SpeakOut is Truthout's treasure chest for bloggy, quirky, personally reflective, or especially activism-focused pieces. SpeakOut articles represent the perspectives of their authors, and not those of Truthout.
Nowadays, practically all new cars are equipped with sophisticated GPS navigation systems that provide drivers with maps, turn-by-turn directions, and real-time traffic information, making it easier for them to get to their destination as quickly as possible. Of course, drivers get a lot of use out of these features, which can help them save a lot of time, and money, by showing the most fuel-efficient routes. But, there is another side to navigation systems, one that will likely stir controversy and is expected to raise a few red flags with privacy advocates, as it recently became clear that car makers and navigation companies use them to collect data related to drivers' location and movement, and store them for an unspecified period of time.
The day he died, my organization got a hand-written letter from Pete Seeger, the 94 year old, iconic folksinger who departed last month after decades of inspiring us onward with his peace and justice ballads. Now with his loss, we realize it is quite a gap to fill. Indeed, one political cartoon showed a hapless banjo player reading his paper’s page: “JOB OPPORTUNITY: New Pete Seeger needed. Must start immediately.”
On Friday, Feb 14, 92 prisoners escaped from their prison in the Libyan town of Zliten. 19 of them were eventually recaptured, two of whom were wounded in clashes with the guards. It was just another daily episode highlighting the utter chaos which has engulfed Libya since the overthrow of Muammar Ghaddafi in 2011.
Much of this is often reported with cliché explanations as in the country’s ‘security vacuum’, or Libya’s lack of a true national identity. Indeed, tribe and region seem to supersede any other affiliation, but it is hardly that simple.
Current European politics is infused with laissez-faire economic ideology despite this orientation's lack of legitimacy given the absence of a meaningful democratic debate on the subject in recent years. Consequently, there is a lack of support and a surplus of uneasiness among the general public. As the European Union slowly slides into a process of disintegration, that realization is still missing among most politicians and opinion makers. Is Europe really failing in its mission?
Murder is the one crime that we're taught to excuse if it's done on a large enough scale. Morality demands that we not so excuse it. War is nothing other than murder on a large scale.
Over the centuries and decades, death counts in wars have grown dramatically, shifted heavily onto civilians rather than combatants, and been overtaken by injury counts as even greater numbers have been injured but medicine has allowed them to survive.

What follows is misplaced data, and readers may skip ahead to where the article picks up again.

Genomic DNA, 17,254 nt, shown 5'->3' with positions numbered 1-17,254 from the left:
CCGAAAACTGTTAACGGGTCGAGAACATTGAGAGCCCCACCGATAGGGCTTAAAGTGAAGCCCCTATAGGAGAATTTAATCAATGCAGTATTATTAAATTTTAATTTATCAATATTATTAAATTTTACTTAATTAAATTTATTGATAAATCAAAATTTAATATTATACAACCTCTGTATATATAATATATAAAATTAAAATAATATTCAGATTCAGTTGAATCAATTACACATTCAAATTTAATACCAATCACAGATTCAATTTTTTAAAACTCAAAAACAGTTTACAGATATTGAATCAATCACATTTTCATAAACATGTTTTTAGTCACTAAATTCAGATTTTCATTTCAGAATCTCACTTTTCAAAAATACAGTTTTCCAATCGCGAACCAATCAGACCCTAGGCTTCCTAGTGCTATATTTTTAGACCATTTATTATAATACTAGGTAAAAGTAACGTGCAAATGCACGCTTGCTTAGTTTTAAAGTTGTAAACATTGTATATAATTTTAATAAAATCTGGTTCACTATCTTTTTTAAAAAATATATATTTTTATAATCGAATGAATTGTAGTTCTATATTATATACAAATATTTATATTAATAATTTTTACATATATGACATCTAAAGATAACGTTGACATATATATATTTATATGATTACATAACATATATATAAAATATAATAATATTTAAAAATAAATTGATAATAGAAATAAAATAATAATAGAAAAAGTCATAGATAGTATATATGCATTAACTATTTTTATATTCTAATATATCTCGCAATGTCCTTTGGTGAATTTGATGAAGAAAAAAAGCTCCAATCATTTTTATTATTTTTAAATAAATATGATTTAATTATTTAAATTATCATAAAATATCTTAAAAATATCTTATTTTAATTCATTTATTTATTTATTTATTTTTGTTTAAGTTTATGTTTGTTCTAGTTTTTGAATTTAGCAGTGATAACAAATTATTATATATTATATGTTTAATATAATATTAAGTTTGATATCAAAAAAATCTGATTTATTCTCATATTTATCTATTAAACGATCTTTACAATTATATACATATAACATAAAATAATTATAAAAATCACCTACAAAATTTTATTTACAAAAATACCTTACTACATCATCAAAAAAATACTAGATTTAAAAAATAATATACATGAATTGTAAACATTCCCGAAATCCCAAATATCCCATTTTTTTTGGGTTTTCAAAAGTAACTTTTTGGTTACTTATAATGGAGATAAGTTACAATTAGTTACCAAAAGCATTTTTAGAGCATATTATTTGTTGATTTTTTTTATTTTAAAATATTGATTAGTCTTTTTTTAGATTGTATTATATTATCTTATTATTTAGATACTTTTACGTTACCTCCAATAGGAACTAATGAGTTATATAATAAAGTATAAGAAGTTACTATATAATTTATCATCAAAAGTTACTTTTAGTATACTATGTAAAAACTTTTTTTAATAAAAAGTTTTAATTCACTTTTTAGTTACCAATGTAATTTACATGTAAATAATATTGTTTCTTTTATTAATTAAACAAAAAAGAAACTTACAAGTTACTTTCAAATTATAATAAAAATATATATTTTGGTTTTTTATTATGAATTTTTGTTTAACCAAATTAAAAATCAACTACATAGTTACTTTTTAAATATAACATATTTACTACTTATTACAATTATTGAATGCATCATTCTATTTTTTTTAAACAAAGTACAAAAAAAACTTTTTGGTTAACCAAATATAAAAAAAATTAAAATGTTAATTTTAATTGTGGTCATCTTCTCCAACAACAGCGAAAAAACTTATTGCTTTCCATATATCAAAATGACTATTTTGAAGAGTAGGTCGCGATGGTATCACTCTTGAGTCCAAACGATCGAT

In what American social class do you or your family reside: the wealthy, middle class, working class, or poor? I posed this question to a classroom of San Diego State University students taking an introductory course on American history from the Civil War to the present. This was my third semester working as a teaching assistant, and experience taught me that students understood history concepts best when explained by connecting them to real life experience. At this point in the course, we were discussing the social upheavals that buffeted American society from 1900-1930, particularly in the labor movement, and paved the way for President Franklin Roosevelt's New Deal policies.
The California Public Records Act made national headlines in 1968 because it clearly established the people's right to access to all government information and documentation. In 2004, voters approved Proposition 59 adding an Amendment to the California State Constitution. Article I Section 3(b)(1) states:
"The People have the right of access to information concerning the conduct of the people's business, and, therefore, the meetings of public bodies and the writings of public officials andagencies shall be open to public scrutiny."
January 12. Dead of winter. It’s the "No Pants Subway Ride" in New York City. This newly-minted annual event, which takes place in a growing number of cities across the US, emboldens people to traipse around in public in their underwear. The reasons for doing this are varied and, it seems, open for interpretation. But so it goes...
I'm a foot away from a massive marble wall affixed with big silver letters that spell JP Morgan Chase & Co. This is their International headquarters. For the record, I am wearing pants, and, to spare you the suspense, I keep them on.
On one side of the aisle, there are Republicans, Conservatives, neoConservatives, and Libertarians who vocally support only two amendments to the constitution. The first is the Imaginary Amendment that says that corporations are people. The second is the Sacred Amendment (the Second), which to them means that corporations (which are virtual people) as well as actual flesh-and-blood people have the right to bear arms.
Neoliberals, who disagree violently with their neoconservative friends about the Sacred (Second) Amendment (and who are neither here nor there on the Imaginary Amendment), respect most of the other amendments except for the Sixth and the Fourth Amendments. The Sixth amendment is the one that says that Americans have the right to a speedy and public trial, must be informed of the nature and cause of the accusation, must be confronted by witnesses against them and must have the assistance of counsel for their defense. The fourth is the one about needing a warrant … to surveil.